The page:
The four-man team from Rugby League headquarters will start its investigations at Castleford and work its way around the Super League.
Among the matters under scrutiny will be the appointment of chief executives, something that is required of clubs under the "Framing the Future" blueprint.
Clubs which have not made an appointment, or which have handed the job to someone from within, could have up to pounds 4,000 a month held back from their next payment from News Limited, the game's chief executive, Maurice Lindsay, has warned.
"These are not Gestapo tactics," he said. "It is simply a matter of proper management."
Paul Moriarty and Iestyn Harris are the leading candidates to take over from David Young as the Wales captain for the match against England in Cardiff on 26 June.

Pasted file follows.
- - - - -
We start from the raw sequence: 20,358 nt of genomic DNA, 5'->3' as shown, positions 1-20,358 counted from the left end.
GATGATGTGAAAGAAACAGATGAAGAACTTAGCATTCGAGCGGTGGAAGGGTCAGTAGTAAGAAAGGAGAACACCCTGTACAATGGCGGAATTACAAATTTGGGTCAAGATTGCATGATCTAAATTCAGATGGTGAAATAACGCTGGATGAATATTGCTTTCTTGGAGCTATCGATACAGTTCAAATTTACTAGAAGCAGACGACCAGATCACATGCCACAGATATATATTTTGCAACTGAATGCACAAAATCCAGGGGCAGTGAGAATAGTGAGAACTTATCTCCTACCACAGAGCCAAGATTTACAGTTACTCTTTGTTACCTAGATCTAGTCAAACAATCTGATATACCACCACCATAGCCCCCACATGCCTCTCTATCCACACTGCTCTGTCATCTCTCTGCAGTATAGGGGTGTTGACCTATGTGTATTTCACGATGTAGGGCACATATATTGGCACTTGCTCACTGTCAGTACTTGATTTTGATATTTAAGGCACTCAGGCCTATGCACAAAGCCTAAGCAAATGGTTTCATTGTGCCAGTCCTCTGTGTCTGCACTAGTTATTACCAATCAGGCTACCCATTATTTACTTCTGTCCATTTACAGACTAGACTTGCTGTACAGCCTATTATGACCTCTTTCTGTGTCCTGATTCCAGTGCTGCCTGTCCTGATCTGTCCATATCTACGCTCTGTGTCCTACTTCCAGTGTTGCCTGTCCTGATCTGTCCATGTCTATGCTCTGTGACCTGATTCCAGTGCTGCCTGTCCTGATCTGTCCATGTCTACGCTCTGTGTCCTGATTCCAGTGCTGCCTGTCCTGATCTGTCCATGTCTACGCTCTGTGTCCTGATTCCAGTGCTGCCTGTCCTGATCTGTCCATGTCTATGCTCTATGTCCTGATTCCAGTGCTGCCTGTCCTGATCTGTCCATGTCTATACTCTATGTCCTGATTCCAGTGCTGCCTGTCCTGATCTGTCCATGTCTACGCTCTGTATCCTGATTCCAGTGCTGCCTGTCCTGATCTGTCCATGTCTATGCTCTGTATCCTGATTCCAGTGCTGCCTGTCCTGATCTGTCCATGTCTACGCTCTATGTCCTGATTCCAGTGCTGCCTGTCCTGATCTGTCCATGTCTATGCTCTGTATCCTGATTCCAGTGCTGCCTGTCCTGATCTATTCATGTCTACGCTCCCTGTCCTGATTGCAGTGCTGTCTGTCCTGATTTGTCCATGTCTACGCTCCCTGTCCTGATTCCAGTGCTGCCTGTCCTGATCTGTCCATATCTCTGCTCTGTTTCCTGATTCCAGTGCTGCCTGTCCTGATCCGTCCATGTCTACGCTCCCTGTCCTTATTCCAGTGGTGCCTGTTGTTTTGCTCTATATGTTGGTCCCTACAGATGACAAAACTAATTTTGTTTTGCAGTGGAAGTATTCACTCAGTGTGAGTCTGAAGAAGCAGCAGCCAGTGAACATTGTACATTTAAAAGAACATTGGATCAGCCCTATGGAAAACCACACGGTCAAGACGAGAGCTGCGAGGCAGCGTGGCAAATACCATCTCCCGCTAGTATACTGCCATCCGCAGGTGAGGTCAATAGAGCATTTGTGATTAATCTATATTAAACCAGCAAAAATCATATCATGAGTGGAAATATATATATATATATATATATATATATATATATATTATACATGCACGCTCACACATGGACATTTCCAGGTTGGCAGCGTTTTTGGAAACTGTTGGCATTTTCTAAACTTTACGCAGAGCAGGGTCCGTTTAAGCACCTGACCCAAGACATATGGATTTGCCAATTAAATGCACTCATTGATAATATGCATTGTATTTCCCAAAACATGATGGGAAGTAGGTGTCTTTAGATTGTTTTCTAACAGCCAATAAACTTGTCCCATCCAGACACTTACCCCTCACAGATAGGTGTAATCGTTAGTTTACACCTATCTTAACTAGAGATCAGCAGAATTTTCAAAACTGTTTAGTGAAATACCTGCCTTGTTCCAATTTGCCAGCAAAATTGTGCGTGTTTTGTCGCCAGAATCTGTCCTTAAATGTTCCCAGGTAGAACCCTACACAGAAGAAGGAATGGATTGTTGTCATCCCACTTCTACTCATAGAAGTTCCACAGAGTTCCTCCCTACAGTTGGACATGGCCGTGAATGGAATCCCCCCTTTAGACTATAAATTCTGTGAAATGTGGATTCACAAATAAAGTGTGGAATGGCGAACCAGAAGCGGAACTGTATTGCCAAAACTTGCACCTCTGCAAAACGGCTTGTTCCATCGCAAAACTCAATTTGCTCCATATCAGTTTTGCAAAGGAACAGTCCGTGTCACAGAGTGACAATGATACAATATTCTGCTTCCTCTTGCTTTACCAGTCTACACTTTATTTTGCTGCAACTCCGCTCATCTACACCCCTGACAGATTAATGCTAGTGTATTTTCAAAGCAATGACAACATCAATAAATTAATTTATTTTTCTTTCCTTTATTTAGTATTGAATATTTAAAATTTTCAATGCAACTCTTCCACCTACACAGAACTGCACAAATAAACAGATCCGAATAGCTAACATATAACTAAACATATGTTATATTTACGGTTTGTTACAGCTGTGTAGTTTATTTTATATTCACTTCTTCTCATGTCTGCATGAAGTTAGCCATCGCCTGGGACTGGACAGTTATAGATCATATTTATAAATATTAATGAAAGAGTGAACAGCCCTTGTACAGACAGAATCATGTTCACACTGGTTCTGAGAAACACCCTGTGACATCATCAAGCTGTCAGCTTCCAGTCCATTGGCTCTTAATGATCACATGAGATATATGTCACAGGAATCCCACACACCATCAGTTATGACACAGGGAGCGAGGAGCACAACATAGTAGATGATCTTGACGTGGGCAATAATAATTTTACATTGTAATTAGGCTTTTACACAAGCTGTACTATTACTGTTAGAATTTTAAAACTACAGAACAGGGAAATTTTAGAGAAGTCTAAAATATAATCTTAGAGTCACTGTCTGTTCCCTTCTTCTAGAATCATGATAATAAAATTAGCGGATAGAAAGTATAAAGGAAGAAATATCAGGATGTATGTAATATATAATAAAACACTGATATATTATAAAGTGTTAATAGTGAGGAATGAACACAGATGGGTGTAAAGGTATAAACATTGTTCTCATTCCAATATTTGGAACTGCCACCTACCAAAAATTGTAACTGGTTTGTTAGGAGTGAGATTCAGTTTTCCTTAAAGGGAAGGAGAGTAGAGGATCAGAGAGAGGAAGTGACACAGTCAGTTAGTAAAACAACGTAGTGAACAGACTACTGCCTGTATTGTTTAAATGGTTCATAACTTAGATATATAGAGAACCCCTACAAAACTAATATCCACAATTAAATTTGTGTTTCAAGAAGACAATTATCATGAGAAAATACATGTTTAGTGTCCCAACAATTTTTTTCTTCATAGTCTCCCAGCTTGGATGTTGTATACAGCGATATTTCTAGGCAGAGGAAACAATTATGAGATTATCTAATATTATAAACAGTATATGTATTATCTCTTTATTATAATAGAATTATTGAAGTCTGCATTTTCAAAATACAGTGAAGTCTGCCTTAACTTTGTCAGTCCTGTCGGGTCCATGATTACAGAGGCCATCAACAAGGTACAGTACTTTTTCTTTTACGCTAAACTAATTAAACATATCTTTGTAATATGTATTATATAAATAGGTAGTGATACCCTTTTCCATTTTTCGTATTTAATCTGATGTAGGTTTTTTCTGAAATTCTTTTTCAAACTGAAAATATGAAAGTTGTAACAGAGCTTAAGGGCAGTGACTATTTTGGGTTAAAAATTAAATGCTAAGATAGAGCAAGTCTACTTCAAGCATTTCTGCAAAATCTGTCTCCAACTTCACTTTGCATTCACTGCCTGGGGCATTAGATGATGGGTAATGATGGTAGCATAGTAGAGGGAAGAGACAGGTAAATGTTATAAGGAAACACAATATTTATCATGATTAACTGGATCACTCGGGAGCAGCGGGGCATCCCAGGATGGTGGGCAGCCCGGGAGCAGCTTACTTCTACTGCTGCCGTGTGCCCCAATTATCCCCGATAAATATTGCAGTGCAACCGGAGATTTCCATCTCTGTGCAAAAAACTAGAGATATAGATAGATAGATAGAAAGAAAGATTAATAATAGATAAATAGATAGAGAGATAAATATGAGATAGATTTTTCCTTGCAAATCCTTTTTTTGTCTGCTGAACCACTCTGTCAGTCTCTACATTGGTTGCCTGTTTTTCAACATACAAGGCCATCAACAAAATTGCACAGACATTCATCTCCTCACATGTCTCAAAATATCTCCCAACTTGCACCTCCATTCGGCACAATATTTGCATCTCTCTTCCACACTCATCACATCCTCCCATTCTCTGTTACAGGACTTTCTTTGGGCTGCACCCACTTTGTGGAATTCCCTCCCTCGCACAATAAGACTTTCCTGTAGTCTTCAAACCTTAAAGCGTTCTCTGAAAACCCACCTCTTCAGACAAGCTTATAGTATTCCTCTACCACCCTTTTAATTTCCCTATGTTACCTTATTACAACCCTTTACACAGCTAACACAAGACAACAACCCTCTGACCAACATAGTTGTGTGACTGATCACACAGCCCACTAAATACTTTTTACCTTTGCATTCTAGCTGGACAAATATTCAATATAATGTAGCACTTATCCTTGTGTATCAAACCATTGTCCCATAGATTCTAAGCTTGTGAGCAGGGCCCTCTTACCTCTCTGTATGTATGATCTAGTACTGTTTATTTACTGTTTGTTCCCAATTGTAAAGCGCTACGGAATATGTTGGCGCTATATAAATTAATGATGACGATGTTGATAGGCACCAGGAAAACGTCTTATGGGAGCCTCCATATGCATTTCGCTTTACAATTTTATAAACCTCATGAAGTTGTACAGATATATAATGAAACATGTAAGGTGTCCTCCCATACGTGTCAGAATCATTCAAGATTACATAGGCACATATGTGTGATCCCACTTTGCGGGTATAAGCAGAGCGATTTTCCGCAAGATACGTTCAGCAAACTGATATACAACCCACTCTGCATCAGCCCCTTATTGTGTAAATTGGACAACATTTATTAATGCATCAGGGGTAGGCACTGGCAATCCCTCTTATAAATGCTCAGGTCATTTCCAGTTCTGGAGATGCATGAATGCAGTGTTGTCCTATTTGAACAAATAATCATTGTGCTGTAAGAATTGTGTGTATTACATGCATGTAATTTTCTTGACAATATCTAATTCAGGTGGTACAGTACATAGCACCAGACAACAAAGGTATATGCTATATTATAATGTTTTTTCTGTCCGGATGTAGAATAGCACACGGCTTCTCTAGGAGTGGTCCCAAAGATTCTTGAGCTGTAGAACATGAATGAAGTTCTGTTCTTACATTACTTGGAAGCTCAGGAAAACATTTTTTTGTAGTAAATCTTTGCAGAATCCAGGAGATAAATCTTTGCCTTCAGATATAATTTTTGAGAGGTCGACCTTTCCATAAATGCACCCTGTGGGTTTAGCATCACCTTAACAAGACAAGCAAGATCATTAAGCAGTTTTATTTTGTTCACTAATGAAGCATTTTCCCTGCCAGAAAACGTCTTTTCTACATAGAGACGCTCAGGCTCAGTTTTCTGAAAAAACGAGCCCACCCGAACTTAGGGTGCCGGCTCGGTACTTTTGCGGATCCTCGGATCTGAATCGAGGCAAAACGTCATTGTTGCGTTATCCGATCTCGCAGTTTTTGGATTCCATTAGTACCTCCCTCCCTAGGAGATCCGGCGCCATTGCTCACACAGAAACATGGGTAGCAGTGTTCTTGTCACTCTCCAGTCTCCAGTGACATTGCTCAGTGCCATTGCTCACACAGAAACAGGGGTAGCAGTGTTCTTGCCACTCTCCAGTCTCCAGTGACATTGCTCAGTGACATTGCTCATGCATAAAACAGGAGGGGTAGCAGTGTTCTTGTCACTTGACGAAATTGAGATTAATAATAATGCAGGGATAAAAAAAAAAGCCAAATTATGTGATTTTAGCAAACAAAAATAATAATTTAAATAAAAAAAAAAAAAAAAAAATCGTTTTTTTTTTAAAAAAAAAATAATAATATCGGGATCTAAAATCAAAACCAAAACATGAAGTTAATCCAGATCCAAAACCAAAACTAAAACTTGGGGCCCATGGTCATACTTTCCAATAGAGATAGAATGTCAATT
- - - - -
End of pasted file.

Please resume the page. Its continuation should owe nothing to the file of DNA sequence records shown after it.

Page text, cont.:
Young, an ever-present for Wales since the national side re-formed in 1991, tore ankle ligaments in the victory over France on Wednesday and will be out for six weeks, missing the next phase of Salford's push for promotion to Super League.
Moriarty is now the senior candidate for the role, but the Welsh management were also impressed by the way the 19-year-old Harris took on extra responsibility after Young's injury in Carcassonne.
The League is to consider an application from a club based at the Bordeaux football ground to play in either Super League or the First Division from 1998.
A touch-judge has had his future appointments reviewed after missing a foot in touch that should have led to a Warrington try against Castleford being disallowed last Friday.
The League has ruled, however, that the video referee was correct in a series of decisions on tries and near-tries during the match.